Abstract Database


Karl Vincent Colobong SORIANO
Supervisor: Bunichiro SHIBAZAKI, Yushiro FUJII
Country: Philippines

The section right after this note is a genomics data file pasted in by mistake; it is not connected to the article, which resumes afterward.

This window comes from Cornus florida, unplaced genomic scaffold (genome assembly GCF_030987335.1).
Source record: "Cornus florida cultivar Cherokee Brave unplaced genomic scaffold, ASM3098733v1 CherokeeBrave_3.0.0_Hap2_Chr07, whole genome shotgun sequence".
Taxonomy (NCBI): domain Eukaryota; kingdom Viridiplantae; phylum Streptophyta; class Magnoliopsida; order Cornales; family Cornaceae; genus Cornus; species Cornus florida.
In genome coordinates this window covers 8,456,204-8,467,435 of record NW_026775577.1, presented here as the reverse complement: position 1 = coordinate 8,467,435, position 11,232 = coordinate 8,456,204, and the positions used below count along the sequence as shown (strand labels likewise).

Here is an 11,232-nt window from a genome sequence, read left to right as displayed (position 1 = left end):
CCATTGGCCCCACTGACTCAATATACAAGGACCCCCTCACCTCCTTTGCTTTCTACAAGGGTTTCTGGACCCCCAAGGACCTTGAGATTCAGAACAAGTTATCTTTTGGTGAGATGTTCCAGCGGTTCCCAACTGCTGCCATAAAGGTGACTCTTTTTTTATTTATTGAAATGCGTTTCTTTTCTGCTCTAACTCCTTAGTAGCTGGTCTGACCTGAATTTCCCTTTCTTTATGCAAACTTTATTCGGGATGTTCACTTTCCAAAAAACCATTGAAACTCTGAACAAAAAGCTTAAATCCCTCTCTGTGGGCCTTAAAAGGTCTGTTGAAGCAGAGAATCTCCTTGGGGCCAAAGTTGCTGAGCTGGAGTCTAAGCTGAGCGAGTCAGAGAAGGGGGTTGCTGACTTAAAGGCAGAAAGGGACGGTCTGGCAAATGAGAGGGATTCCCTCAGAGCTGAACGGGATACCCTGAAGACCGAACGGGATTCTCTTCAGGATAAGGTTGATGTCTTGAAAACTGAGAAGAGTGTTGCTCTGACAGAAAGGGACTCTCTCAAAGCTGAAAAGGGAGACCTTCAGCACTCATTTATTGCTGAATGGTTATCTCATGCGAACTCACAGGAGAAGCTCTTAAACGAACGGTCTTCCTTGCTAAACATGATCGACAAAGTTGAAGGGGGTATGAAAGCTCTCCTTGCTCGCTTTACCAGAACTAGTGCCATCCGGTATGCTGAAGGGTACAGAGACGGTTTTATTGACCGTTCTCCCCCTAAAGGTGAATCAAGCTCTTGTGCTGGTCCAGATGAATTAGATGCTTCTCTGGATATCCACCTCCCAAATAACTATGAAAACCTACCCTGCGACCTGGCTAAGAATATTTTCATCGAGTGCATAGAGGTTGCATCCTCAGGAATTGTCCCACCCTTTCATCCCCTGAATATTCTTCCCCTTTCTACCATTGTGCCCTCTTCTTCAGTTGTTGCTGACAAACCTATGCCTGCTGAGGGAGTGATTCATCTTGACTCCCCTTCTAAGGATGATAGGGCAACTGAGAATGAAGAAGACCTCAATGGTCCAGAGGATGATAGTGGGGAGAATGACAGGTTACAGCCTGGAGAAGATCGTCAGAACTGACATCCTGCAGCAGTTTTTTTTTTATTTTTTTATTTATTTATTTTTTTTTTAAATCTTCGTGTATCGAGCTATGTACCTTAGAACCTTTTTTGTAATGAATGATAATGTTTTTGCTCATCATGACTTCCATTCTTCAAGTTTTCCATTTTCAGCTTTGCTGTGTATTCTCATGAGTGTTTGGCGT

This study assesses the tsunami hazard along the west coast of Central Luzon, the Philippines. The Manila Trench being the most potential source, four single fault case scenarios were simulated from the two segments along the west coast of Central Luzon and a multi-segment case from the three segments of the Manila Trench. Using TUNAMI N2 (Tohoku University Analysis Model for Investigation of Tsunami), tsunami generation and propagation were simulated for the five earthquake sources. The first segment extended from the southwest to the northwest of Subic Bay along the west coast of Central Luzon. Earthquakes with magnitudes of M7.6 and M8.3 were simulated from this segment. The second segment was from the south-southwest of Manila Bay to the southwest of Subic Bay. Magnitudes M6.6 and M8.1 earthquakes were simulated from this segment. These single fault cases generated tsunami with maximum amplitudes of less than 1m up to 4m along the west coast of Central Luzon and which arrived between 2 and 30 minutes after tsunami generation. Since the 1560s, there have been no earthquakes greater than M7.8 recorded from the Manila Trench, and it has been reported that it is slowly accumulating strain at a convergence rate of 87mm/yr. A very large event is posited as having a recurrence interval of more than 450 years, and the trench would have accumulated a strain which is relevant to approximately 39m slip deficit along the subduction zone. Hence, the multi-segment case scenario was a simultaneous event from three segments of the Manila Trench that extend from the south-southwest of Manila Bay to the north-northwest of Central Luzon and was generated by a Mw9.1 earthquake which yielded a maximum tsunami height of 29m measured at Iba. The earliest positive wave from the multi-segment case arrived at Palauig within 3 minutes after tsunami generation and reached the inner part of Subic Bay within 30 minutes. Using the results of the tsunami propagation of the multi-segment case, tsunami inundation modelling was performed for six coastal areas using GEBCO 30-arc seconds bathymetry data and SRTM 3-arc seconds topography data. As a tsunami early warning system is currently in operation for the Subic Bay coast, tsunami hazard for this area was assessed. The City of Olongapo which is situated at the innermost part of the Subic Bay, was inundated with a maximum depth of 19m.